While some people are frustrated that the Occupiers haven’t issued detailed policy briefs, they managed to do something arguably more important: open a dialog on values that has been held captive by conservative forces for years .
Occupy Wall Street and its solidarity tents are injecting a different set of questions and issues into what used to be our public forum. Truth be told, they are injecting a lot of disjointed, broad questions and issues, and that’s great. This isn’t the time to hone and package outrage into ballot initiatives or candidates. It is a time to put forth core beliefs and principles and demand that they be discussed, vetted and applied in meaningful ways.
I've heard five core values, by no means the whole list. Rather, they are a starting point for a real discussion about what we, as a nation, embrace that can make us vibrant and whole.
Value #1: People are people, and corporations are not. That means, among other things, that a government of the people, by the people and for the people should represent (and be represented by) bi-peds and not corporate conglomerations. At a fundamental level, our economic disaster and the bailouts to date shows who the current court and office holders view as “people” – and it is not us.
Value #2: Fairness. This does not mean equal shares for all, or serious retributions of wealth and land. It does mean valuing what the parable (and investor Warren Buffett) opines: from those who have, more shall be required. And, the less stated corollary, those that don’t have substance should at least have a reasonable avenue to a sustainable future rather than a chasm of debt.
Value #3: Responsibility. This value includes both individual responsibility and collective responsibility, so it’s a biggie. And it’s tricky because we want to believe – as we have been coached, coddled and cajoled to believe by media – that more is better. Individually, we are entitled to more than our ancestors, and collectively, as a nation, we are entitled to more than the rest of the world. Truth is, more is more and not better. Unlimited growth is not possible with a limited earth. Do we really value “more” and “better” above sustainability and a dignified life, particularly if only a small percentage actually experience the more and better? Many young people, but not only them, aren’t buying that non-stop production of greenhouse gases or gobbling of resources is a good thing now, and definitely aren’t buying that it’s a good thing for the next generations. The question is: do we value the future enough to change the present?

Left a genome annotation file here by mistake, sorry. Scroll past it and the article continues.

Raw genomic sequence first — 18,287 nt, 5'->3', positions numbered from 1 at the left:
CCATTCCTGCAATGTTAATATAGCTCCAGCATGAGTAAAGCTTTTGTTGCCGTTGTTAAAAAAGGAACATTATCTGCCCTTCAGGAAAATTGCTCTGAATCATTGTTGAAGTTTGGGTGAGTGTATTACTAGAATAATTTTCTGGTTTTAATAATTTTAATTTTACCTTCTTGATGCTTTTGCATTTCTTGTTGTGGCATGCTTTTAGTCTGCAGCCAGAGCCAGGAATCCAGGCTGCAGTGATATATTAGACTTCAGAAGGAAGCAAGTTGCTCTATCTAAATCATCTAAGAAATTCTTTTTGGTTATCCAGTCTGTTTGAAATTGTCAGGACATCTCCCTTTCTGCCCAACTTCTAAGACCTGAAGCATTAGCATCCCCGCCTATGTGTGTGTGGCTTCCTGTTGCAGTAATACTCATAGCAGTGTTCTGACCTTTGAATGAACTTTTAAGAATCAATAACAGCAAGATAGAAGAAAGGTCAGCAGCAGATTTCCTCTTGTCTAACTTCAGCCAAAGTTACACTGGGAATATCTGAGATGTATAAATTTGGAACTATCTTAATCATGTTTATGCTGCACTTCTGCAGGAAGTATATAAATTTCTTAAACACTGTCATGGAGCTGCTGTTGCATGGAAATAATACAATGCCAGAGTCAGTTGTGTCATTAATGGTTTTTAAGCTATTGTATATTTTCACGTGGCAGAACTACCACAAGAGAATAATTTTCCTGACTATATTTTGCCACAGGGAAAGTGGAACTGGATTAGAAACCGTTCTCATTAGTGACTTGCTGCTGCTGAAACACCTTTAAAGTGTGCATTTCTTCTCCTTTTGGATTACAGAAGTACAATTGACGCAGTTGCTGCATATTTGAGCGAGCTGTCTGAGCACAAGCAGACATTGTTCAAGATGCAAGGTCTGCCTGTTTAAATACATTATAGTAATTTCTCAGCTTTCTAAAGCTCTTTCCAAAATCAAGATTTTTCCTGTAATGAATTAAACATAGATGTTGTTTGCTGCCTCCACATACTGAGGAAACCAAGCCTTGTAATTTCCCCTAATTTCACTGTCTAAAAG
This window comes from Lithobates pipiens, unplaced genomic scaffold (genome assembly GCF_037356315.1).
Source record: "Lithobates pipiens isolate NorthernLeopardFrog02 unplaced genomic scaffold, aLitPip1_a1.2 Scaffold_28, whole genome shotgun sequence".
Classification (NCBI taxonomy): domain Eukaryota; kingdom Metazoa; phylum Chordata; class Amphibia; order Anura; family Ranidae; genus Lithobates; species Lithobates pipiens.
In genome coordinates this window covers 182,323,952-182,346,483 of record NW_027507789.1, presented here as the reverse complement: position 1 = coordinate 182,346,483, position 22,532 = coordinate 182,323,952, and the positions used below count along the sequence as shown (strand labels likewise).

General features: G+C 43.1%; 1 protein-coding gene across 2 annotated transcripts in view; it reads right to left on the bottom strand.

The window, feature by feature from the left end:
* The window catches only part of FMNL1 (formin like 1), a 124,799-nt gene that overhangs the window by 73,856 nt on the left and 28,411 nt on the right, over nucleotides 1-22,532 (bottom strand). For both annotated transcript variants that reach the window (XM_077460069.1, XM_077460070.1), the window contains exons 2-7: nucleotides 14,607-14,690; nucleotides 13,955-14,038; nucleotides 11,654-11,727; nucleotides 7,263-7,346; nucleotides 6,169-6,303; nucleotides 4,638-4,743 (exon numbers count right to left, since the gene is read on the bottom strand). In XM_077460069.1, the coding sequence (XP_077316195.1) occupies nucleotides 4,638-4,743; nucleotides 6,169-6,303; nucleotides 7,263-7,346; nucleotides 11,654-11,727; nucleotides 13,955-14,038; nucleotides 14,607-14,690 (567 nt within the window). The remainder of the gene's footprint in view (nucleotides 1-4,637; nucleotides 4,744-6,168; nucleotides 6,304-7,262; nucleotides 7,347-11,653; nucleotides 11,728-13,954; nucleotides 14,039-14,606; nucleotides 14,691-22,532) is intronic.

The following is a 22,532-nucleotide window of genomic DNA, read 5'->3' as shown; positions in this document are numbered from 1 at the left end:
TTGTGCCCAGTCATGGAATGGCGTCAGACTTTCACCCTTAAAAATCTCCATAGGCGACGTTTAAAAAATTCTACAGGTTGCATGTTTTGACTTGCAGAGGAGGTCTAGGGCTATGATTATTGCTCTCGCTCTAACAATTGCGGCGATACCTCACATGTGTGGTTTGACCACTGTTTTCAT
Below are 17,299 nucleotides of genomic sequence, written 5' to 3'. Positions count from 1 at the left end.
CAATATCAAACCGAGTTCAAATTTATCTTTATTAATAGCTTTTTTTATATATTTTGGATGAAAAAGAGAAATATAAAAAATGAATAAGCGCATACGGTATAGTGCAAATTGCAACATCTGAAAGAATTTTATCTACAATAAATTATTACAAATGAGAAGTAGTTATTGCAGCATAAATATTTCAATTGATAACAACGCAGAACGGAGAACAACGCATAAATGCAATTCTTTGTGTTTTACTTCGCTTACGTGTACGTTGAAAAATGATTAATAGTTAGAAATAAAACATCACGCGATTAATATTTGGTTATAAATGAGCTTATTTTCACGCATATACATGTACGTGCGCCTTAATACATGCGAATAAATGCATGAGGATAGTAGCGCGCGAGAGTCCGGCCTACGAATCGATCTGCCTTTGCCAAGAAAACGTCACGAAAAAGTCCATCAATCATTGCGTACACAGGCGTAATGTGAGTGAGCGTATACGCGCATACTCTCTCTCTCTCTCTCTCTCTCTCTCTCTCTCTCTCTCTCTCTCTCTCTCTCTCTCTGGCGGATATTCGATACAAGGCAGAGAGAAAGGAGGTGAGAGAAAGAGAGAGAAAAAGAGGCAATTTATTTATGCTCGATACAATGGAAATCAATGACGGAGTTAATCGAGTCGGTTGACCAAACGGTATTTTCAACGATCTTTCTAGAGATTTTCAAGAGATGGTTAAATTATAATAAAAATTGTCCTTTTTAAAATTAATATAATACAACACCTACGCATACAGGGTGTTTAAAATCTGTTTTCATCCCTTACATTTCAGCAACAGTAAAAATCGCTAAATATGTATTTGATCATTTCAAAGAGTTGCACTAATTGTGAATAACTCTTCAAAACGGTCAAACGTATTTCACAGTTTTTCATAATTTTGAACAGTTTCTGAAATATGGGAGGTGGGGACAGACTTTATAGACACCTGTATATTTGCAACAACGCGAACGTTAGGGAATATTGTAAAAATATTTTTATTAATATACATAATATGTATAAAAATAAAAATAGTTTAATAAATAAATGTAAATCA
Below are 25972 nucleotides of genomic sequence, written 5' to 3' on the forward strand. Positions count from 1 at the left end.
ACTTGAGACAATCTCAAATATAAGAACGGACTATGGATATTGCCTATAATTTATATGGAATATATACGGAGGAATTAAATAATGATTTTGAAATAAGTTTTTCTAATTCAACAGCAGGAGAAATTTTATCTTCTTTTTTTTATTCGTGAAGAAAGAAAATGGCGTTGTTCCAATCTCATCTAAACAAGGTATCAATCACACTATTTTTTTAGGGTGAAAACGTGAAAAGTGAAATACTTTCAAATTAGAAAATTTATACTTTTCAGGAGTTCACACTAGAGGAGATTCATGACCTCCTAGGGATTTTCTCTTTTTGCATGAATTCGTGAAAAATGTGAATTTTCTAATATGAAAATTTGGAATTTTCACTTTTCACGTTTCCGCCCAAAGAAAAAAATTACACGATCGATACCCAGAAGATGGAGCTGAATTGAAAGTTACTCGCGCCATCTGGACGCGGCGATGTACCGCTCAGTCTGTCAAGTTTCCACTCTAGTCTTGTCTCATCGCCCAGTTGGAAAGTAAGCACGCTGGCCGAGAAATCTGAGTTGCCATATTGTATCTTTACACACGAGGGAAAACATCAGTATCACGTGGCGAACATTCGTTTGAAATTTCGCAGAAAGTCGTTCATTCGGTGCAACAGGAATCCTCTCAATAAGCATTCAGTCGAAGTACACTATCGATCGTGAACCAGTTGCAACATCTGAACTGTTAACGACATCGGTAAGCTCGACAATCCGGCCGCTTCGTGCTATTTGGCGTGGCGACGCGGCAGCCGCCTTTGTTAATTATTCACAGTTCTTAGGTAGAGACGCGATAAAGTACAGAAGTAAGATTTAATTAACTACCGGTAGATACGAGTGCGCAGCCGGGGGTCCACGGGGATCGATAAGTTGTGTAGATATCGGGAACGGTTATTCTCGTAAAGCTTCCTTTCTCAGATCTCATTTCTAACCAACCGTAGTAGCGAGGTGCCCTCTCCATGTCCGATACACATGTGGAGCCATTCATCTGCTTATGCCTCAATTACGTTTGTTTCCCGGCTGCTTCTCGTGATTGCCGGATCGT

Value #4: The Commons exist. Contrary to the values espoused by capitalism and those who benefit from privatizing anything for which there is a demand (e.g. water, land, air), this value asserts that some things belong to all of us and are essential for democracy. Rain that falls in one state does not belong to another’s water resource management, aquifers in Cochabamba do not belong to private industries, nor do mountain tops and ecosystems belong to coal companies or the highest bidder.
Value #5: Solidarity matters. This value usually leads immediately to discussion of tactics, movements or event hierarchies of wanted outcomes. Before we go there, let’s first acknowledge that connections with one another hold value. As human beings, we have the capacity to recognize both similarities and differences, reach beyond our solitary selves to connect with others. How we connect, how deeply and broadly, how fully matters. What’s more, solidarity is a two-way street not to be confused with charity.
Occupy Wall Street and subsequent gatherings give us a chance to hold discussions about core values that have not happened in years. Certainly they haven’t happened in political debates. Rarely have they happened in media, or even in what few civic forums remain (e.g. religious gatherings, university halls, library or theater rooms, etc.). Now they are happening in the street – perhaps the most democratic of public forums. That’s a good start.